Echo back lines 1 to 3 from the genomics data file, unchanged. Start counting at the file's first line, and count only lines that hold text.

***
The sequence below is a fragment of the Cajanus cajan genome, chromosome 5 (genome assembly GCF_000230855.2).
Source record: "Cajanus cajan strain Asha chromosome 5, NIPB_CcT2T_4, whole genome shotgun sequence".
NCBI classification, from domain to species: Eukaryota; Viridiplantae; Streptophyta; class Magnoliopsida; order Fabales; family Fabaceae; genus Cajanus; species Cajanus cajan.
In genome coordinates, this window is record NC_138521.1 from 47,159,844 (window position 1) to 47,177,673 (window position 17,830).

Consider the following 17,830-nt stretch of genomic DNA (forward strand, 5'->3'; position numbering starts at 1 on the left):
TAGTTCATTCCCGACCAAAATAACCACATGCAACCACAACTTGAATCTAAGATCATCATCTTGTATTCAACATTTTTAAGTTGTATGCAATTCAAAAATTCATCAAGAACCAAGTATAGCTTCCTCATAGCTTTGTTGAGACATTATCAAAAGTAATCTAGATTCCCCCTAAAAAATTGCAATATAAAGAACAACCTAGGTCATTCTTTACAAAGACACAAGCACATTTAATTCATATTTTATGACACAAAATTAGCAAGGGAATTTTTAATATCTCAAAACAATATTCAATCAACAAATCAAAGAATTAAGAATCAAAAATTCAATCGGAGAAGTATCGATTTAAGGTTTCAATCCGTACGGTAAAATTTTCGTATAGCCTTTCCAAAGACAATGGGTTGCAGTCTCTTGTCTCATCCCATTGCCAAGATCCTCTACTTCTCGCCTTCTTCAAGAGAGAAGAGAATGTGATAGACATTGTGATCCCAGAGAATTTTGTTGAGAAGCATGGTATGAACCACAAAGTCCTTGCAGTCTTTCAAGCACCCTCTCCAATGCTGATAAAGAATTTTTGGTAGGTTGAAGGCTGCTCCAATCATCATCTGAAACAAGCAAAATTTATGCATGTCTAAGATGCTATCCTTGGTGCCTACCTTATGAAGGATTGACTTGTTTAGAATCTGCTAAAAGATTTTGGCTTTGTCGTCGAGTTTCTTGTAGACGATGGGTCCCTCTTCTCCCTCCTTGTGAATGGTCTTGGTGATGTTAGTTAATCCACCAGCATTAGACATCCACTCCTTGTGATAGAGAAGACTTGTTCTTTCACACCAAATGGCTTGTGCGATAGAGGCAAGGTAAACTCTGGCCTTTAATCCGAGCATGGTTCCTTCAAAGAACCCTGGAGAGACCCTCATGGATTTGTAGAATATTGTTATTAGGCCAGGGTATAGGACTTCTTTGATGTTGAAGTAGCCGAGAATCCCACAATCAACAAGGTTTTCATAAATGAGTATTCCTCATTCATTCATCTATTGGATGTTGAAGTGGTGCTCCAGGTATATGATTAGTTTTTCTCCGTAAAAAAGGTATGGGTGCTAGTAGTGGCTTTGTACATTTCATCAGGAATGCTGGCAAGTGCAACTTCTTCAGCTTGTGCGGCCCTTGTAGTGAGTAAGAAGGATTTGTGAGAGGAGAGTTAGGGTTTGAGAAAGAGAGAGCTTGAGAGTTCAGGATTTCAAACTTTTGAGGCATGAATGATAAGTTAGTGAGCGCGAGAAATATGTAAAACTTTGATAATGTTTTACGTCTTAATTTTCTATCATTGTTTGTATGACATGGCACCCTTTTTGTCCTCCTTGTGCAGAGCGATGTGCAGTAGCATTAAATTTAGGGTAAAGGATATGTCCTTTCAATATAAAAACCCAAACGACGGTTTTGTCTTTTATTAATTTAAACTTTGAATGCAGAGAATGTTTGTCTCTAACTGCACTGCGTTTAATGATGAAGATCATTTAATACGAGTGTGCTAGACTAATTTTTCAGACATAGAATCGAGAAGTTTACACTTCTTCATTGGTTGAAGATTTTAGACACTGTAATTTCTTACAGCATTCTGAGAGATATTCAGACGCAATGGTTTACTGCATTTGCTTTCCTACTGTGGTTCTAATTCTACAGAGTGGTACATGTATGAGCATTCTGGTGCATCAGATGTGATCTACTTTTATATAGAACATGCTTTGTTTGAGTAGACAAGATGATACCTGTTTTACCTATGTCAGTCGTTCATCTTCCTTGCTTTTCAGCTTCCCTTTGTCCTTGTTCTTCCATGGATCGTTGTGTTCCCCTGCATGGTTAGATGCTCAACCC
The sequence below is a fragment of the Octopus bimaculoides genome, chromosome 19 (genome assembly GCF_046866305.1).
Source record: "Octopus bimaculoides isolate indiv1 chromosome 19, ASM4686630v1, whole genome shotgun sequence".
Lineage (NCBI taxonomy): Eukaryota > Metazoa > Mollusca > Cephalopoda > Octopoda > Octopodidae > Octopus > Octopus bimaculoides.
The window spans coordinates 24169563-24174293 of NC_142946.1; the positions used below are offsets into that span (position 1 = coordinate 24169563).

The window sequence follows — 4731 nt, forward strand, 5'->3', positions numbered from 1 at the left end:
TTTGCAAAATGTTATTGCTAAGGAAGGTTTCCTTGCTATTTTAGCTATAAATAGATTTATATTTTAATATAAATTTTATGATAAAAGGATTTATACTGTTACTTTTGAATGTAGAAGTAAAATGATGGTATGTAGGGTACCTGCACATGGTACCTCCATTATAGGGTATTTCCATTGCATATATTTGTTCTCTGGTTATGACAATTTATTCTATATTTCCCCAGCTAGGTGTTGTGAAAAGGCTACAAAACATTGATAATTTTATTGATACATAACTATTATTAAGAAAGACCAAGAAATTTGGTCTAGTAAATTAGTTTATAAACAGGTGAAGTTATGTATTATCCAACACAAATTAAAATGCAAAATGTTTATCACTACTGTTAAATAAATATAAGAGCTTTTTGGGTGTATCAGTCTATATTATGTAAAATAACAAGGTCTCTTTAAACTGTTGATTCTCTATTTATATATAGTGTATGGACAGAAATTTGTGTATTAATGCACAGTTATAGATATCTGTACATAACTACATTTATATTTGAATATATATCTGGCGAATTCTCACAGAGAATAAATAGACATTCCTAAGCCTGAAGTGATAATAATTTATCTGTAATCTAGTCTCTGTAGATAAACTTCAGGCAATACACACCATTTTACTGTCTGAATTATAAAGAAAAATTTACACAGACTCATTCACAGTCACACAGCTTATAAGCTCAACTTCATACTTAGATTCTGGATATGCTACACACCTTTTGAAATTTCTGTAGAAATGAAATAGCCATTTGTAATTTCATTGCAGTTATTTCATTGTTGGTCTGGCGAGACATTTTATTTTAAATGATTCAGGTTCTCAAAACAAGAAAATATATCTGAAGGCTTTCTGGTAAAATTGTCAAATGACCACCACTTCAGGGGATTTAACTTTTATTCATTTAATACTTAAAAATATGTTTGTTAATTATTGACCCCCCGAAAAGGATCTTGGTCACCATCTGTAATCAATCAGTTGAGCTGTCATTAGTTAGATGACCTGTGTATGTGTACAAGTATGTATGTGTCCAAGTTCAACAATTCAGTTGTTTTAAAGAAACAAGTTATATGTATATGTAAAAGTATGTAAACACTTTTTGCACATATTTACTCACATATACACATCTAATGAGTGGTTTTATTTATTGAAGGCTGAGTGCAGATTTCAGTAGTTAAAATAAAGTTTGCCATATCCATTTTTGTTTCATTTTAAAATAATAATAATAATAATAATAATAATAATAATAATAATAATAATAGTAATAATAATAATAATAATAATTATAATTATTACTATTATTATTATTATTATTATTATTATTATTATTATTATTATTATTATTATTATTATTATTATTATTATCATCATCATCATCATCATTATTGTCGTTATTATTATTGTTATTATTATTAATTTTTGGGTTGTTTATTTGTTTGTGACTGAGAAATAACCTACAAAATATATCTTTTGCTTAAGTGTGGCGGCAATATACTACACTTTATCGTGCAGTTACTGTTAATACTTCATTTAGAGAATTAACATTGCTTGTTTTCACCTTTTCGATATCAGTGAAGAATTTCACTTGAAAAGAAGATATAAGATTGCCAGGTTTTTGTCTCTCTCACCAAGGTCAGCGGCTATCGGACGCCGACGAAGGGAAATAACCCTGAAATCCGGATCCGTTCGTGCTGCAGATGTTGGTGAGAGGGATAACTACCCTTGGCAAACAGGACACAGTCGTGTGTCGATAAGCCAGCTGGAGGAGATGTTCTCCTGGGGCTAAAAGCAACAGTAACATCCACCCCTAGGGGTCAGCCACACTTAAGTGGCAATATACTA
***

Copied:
The sequence below is a fragment of the Cajanus cajan genome, chromosome 5 (genome assembly GCF_000230855.2).
Source record: "Cajanus cajan strain Asha chromosome 5, NIPB_CcT2T_4, whole genome shotgun sequence".
NCBI classification, from domain to species: Eukaryota; Viridiplantae; Streptophyta; class Magnoliopsida; order Fabales; family Fabaceae; genus Cajanus; species Cajanus cajan.